Canada is appealing the decision to have indigenous children, but is seeking settlement talks

TORONTO, Oct. 29 (Reuters) – The Canadian government on Friday appealed a federal court ruling confirming a ruling that indigenous children and their caregivers who have been harmed by a discriminatory welfare system receive individual compensation, it said however, that she would suspend the appeal while she was in talks with the initial complainant.

The ruling marks the latest turn in a 14-year legal battle, but also a sign that Prime Minister Justin Trudeau’s government, long-committed to indigenous people, has a better chance of success outside of the courtroom.

It stands against the background of important legal victories for indigenous peoples in Canada – in human rights, contractual rights and loyalty. The accumulation of successes, say some lawyers, could lead governments to talk rather than accept battles they cannot win.

The government filed the appeal on Friday shortly before the deadline, but put it on hold and sought talks for two months starting Monday in order to reach an agreement. The federal decree upheld a ruling by the Canadian Human Rights Court.

Talks will focus on indigenous child compensation, long-term reform of the indigenous child welfare system and funding to support the provision of child and family services, Indigenous Services Minister Patty Hajdu said in a statement. She later told reporters that she hoped the approach would “build a better system, a just system, a compassionate system in which no harm is done.”

Approximately 55,000 children are affected by the compensation ruling, which is estimated to cost the state billions of dollars. The government ministers refused to say how much the government had offered in order to obtain a meeting agreement.

Cindy Blackstock, executive director of the First Nations Family and Child Caring Society, which filed the lawsuit, said they would not accept anything below the C $ 40,000 per child compensation ordered by the human rights court.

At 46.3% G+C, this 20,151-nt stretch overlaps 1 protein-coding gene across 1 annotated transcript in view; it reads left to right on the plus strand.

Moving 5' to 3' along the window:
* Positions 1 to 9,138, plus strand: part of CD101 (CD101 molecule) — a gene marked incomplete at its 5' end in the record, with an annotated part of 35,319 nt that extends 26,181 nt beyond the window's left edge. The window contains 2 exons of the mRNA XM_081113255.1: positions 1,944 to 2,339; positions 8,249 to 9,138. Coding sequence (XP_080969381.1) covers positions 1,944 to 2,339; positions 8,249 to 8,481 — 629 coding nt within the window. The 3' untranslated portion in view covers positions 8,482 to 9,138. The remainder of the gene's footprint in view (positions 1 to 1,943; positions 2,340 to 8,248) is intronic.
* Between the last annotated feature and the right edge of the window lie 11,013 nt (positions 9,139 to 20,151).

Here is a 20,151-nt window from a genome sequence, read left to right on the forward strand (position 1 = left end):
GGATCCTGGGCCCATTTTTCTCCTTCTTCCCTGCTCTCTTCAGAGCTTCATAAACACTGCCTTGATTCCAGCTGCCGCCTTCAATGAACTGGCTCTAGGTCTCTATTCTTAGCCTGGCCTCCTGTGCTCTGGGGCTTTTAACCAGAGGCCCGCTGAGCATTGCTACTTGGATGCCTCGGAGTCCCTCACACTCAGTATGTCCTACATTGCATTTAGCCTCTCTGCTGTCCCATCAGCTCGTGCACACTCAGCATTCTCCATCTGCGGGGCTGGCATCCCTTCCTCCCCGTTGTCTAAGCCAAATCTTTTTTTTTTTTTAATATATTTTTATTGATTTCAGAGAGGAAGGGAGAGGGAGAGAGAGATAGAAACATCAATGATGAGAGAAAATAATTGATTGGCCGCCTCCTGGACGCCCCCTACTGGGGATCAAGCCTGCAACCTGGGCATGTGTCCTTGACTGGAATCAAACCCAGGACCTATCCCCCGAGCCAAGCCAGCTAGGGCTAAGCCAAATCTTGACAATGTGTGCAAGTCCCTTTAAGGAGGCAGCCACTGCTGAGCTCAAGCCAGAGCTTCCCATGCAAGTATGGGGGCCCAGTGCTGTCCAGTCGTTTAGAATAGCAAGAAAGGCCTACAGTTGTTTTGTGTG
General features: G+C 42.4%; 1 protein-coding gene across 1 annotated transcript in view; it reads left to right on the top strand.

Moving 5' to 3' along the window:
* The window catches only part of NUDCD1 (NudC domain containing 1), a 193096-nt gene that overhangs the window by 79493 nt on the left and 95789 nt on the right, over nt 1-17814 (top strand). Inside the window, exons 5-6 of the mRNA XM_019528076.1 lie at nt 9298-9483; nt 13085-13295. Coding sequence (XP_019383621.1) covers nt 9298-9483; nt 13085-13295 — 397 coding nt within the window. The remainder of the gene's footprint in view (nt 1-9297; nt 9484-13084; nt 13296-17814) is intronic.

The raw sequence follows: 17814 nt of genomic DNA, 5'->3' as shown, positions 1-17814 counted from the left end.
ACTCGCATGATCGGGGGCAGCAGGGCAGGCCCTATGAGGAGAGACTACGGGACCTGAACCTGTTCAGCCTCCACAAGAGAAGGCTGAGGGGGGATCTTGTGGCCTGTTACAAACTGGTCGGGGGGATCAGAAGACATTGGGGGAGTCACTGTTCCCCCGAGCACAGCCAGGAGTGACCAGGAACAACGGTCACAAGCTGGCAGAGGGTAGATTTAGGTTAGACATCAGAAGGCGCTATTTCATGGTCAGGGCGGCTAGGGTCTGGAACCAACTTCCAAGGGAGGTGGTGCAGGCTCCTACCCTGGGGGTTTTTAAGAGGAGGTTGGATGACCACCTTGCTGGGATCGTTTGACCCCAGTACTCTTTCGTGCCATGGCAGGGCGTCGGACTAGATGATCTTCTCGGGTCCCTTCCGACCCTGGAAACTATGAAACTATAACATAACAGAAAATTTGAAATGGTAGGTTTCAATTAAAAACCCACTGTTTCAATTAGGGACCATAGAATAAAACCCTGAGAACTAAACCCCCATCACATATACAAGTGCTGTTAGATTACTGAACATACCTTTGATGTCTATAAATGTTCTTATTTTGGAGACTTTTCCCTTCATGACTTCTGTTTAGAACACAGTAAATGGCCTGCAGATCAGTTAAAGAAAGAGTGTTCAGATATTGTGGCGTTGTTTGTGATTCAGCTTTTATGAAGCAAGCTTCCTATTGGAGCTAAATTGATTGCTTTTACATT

“We are interested in stopping the discrimination in order to create more victims,” ​​she told Reuters. “We are not prepared to negotiate them out of their legal liability.”


Recent victories include a Supreme Court order to recalculate payment for centuries-old acts, with compensation based not on the absolute minimum a government might have done in a Lac Seul First Nation case, but on what Lac Seul First Nation lost.

In another case, a court upheld a class action lawsuit on behalf of indigenous peoples for alleged police brutality in Canada’s Northern Territories – the first certified class action lawsuit for systemic discrimination by a police force in Canada, said James Sayce, an attorney representing the plaintiffs. The federal government is fighting against certification.

In British Columbia, the Blueberry River First Nation won a victory that was unique in its focus on mitigating contract rights and the cumulative effects of industrial development, said attorney Paul Seaman, head of the Gowling WLG’s Indigenous Law Group.

“This is a moment of reckoning,” Bruce McIvor, a partner at First Peoples Law in Vancouver, said earlier this year of the recent indigenous cases in Canada. The governments have promised reconciliation, he said. Now Canadians expect to “live up to the rhetoric”.

After years of urging governments and indigenous groups to negotiate rather than litigate, Canadian judges seem to have decided, “We can’t just keep trying to maintain the status quo,” said Alan Hanna, law professor at the University of Victoria.

That could make future lawsuits unnecessary if governments see that litigation will fail them, said attorney Lanise Hayes, director of Nelligan Law’s indigenous law practice group.

“We have probably reached a turning point where these situations are not things that indigenous peoples have to stand trial and argue over for years.”

Reporting by Anna Mehler Paperny; Adaptation by Diane Craft and Leslie Adler

Our Standards: The Thomson Reuters Trust Principles.

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